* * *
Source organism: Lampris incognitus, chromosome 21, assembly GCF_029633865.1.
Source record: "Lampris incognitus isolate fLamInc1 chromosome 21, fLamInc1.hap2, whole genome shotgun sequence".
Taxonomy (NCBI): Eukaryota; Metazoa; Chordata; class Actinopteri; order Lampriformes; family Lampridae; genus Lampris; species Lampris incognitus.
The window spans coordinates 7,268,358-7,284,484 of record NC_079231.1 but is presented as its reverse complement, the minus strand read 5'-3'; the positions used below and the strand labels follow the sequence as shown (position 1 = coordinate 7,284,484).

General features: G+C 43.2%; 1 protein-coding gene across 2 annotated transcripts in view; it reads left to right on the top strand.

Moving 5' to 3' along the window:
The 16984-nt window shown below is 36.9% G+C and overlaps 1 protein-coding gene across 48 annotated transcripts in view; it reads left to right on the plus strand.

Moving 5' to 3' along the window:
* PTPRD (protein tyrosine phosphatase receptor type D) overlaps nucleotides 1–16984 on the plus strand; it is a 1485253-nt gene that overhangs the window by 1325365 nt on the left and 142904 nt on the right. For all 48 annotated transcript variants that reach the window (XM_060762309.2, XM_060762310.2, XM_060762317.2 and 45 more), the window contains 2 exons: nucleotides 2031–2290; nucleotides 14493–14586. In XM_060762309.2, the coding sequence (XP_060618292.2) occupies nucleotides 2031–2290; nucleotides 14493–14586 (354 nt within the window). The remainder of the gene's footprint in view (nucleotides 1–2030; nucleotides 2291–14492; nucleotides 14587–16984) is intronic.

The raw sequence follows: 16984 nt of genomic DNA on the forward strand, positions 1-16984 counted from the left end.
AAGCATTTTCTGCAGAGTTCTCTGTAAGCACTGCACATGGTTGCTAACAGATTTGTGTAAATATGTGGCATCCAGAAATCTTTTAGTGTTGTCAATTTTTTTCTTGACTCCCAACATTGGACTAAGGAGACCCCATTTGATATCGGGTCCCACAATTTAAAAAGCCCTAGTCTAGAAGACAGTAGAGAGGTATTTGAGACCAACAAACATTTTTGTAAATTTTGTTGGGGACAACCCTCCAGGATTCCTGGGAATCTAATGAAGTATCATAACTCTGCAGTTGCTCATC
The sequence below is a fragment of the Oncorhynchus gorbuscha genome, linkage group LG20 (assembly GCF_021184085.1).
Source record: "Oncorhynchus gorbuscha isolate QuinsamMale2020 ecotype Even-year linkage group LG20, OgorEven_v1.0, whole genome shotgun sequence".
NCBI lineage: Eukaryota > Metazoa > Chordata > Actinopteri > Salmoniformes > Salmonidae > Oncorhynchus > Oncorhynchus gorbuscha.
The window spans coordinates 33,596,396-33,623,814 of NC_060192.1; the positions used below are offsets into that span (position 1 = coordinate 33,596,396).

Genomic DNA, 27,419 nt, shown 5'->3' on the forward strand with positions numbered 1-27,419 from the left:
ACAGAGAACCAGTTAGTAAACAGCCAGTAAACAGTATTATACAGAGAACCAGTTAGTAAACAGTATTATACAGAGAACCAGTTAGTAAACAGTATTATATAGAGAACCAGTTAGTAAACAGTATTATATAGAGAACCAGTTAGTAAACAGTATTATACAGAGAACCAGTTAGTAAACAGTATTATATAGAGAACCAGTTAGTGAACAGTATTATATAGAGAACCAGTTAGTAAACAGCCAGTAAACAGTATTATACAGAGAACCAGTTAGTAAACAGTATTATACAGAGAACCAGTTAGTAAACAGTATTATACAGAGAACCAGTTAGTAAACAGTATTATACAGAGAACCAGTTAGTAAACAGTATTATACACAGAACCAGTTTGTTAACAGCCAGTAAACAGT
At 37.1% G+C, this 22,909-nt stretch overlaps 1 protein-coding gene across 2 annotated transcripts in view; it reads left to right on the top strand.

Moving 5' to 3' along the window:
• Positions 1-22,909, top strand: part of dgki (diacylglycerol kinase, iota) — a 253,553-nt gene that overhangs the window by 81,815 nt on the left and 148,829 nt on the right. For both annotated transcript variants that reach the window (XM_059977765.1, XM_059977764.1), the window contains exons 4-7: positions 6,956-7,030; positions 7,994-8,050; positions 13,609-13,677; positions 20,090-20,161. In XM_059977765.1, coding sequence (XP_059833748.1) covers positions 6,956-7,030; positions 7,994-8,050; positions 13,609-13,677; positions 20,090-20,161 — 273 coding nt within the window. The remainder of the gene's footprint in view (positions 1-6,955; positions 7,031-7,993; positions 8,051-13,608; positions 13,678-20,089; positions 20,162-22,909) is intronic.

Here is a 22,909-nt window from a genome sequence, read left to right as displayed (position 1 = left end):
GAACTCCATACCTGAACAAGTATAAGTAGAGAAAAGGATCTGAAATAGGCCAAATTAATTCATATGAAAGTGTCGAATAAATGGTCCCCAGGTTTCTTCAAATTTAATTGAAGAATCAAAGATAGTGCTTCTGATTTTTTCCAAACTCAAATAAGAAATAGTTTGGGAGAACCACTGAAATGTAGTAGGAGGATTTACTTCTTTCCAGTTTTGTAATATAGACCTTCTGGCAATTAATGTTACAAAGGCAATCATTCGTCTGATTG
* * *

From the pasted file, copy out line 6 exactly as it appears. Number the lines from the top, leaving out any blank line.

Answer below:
Moving 5' to 3' along the window: